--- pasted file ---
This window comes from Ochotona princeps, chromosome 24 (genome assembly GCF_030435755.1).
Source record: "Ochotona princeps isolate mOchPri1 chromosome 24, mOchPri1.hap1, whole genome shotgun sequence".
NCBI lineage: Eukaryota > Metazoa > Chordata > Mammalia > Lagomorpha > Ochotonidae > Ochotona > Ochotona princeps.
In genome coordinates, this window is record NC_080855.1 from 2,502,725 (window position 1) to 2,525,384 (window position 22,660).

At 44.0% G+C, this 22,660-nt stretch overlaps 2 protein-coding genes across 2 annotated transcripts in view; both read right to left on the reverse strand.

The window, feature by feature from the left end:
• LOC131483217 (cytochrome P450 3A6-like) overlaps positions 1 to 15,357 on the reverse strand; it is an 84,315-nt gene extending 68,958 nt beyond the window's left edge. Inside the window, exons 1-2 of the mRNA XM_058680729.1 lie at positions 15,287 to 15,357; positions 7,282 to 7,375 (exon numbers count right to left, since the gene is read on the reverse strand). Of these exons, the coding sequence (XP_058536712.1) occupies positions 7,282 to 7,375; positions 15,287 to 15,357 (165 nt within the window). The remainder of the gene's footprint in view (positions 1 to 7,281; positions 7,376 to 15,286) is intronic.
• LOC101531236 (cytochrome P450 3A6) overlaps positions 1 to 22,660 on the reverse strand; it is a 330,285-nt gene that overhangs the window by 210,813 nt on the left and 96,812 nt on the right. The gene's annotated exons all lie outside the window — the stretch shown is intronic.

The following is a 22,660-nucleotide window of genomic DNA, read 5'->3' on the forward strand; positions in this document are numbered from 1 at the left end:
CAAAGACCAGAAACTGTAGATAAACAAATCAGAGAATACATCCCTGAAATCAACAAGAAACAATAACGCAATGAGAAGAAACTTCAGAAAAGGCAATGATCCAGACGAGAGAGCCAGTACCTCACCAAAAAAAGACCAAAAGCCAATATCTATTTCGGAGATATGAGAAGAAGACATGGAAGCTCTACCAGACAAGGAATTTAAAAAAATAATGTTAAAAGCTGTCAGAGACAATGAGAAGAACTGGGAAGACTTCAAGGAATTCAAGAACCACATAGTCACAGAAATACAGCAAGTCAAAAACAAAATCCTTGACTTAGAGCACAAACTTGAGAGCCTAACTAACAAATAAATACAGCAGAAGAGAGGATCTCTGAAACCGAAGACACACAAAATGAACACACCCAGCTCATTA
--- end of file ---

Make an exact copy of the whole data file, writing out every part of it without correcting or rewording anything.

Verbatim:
This window comes from Ochotona princeps, chromosome 24 (genome assembly GCF_030435755.1).
Source record: "Ochotona princeps isolate mOchPri1 chromosome 24, mOchPri1.hap1, whole genome shotgun sequence".
NCBI lineage: Eukaryota > Metazoa > Chordata > Mammalia > Lagomorpha > Ochotonidae > Ochotona > Ochotona princeps.
In genome coordinates, this window is record NC_080855.1 from 2,502,725 (window position 1) to 2,525,384 (window position 22,660).

At 44.0% G+C, this 22,660-nt stretch overlaps 2 protein-coding genes across 2 annotated transcripts in view; both read right to left on the reverse strand.

The window, feature by feature from the left end:
• LOC131483217 (cytochrome P450 3A6-like) overlaps positions 1 to 15,357 on the reverse strand; it is an 84,315-nt gene extending 68,958 nt beyond the window's left edge. Inside the window, exons 1-2 of the mRNA XM_058680729.1 lie at positions 15,287 to 15,357; positions 7,282 to 7,375 (exon numbers count right to left, since the gene is read on the reverse strand). Of these exons, the coding sequence (XP_058536712.1) occupies positions 7,282 to 7,375; positions 15,287 to 15,357 (165 nt within the window). The remainder of the gene's footprint in view (positions 1 to 7,281; positions 7,376 to 15,286) is intronic.
• LOC101531236 (cytochrome P450 3A6) overlaps positions 1 to 22,660 on the reverse strand; it is a 330,285-nt gene that overhangs the window by 210,813 nt on the left and 96,812 nt on the right. The gene's annotated exons all lie outside the window — the stretch shown is intronic.

The following is a 22,660-nucleotide window of genomic DNA, read 5'->3' on the forward strand; positions in this document are numbered from 1 at the left end:
CAAAGACCAGAAACTGTAGATAAACAAATCAGAGAATACATCCCTGAAATCAACAAGAAACAATAACGCAATGAGAAGAAACTTCAGAAAAGGCAATGATCCAGACGAGAGAGCCAGTACCTCACCAAAAAAAGACCAAAAGCCAATATCTATTTCGGAGATATGAGAAGAAGACATGGAAGCTCTACCAGACAAGGAATTTAAAAAAATAATGTTAAAAGCTGTCAGAGACAATGAGAAGAACTGGGAAGACTTCAAGGAATTCAAGAACCACATAGTCACAGAAATACAGCAAGTCAAAAACAAAATCCTTGACTTAGAGCACAAACTTGAGAGCCTAACTAACAAATAAATACAGCAGAAGAGAGGATCTCTGAAACCGAAGACACACAAAATGAACACACCCAGCTCATTA